NASA's Odyssey Takes Its First Picture of Martian Moon Phobos After 16 Years

Image: NASA/JPL-Caltech/ASU
Image: NASA/JPL-Caltech/ASU

The Odyssey orbiter has been hovering above Mars, photographing its surface and taking data for 16 years now. There’s seemingly infinite combinations of things to study and instruments to study them with—this time, all NASA had to do was turn the camera around.


Odyssey snapped its first photos of the tiny Martian moon, Phobos, with its Thermal Emission Imaging System (THEMIS) on September 29th. The moon is only 14 miles in diameter (around the width of Washington D.C.), and the images were taken from a distance of around 3,500 miles, the distance from New York to London.

You might be confused as to why this is news, since other orbiters like the Mars Reconnaissance Orbiter have taken snapshots of Phobos before. This is the first time Odyssey specifically has taken a peek at the moon, and the first infrared imaging available.

Odyssey normally looks at Mars with THEMIS, since the planet is only about 250 miles below. Normally, the orbiter works on its main goals—understanding the geology of the red planet, its water activity and whether it has or ever had life. But, according to a NASA statement, scientists only recently developed the maneuver to actually turn the orbiter upwards at the moon, which orbits at an altitude of 3,700 miles.

Image: NASA/JPL-Caltech/ASU

As a thermal imager, THEMIS, takes surface temperature information. This is important for studying space stuff: Understanding how things heat and cool under sunlight could help researchers figure out what things like Phobos are made of, and therefore their origin story. It’s like trying to figure out what a stovetop pan is made of based on how quickly it cools.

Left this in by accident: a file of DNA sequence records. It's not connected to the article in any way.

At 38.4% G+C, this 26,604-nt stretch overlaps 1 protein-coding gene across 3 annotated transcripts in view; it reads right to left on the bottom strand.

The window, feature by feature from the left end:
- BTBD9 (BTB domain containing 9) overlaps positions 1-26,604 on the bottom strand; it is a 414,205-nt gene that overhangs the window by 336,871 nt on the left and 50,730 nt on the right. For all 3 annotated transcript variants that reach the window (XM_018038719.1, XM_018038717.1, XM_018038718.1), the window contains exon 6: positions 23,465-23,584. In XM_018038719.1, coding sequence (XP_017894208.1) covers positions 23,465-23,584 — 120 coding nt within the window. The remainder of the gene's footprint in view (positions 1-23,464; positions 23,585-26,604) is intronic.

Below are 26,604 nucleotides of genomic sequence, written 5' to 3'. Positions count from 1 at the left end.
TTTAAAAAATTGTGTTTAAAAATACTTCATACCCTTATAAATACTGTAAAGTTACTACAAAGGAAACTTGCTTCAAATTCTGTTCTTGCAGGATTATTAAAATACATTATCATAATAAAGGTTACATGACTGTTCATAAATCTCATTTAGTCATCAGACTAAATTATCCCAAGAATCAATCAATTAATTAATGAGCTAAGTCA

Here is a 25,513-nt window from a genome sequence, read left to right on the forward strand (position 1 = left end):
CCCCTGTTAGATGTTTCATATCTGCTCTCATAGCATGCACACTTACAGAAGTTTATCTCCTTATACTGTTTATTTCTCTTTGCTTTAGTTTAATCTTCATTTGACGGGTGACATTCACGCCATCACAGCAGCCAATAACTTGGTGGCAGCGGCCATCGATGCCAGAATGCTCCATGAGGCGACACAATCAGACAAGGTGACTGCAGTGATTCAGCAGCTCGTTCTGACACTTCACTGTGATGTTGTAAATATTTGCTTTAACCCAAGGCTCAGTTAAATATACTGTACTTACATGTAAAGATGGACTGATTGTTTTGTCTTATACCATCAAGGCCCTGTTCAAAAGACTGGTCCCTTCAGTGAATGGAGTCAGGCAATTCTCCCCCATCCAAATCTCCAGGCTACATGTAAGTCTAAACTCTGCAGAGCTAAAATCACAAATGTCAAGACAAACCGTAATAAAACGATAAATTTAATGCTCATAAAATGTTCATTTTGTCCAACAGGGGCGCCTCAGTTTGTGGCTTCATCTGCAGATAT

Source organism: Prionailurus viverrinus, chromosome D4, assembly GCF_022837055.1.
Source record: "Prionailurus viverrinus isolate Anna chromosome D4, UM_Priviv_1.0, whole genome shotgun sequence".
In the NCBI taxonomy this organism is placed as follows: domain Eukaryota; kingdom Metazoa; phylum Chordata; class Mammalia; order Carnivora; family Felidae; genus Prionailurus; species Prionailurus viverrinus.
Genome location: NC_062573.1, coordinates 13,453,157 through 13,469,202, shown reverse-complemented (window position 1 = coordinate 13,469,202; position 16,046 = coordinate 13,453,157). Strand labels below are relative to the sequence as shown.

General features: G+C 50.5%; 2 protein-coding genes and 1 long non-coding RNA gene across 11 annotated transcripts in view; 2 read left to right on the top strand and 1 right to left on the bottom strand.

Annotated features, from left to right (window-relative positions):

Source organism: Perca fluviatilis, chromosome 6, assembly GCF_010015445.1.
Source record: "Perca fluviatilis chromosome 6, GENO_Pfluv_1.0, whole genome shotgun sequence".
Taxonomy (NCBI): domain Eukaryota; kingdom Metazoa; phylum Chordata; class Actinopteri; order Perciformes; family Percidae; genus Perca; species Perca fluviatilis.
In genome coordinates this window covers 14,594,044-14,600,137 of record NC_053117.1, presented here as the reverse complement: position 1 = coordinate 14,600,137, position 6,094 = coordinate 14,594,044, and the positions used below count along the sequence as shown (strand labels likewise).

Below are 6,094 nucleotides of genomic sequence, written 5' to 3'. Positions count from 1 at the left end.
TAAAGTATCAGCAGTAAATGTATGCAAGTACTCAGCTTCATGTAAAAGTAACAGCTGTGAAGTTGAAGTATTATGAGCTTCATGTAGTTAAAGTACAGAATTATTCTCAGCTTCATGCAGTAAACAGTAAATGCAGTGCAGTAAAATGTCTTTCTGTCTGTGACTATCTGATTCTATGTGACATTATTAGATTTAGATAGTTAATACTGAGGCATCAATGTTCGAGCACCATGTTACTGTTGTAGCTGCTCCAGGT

Mars’ moons are weird. They’re tiny, pathetic potatoes compared to moons like ours or Titan, Saturn’s moon that’s bigger than even planet Mercury. But some scientists think that once in the planet’s past, it had a ring system like Saturns’ that coalesced into moons—and will one day turn into rings again. After all, Phobos is literally falling apart.


The universe is full of new things to study. But sometimes you just gotta turn around first.



Former Gizmodo physics writer and founder of Birdmodo, now a science communicator specializing in quantum computing and birds


James May is my spirit animal

How come SpaceX’s Iridium 3 launch was not covered?

14th successful landing, IIRC.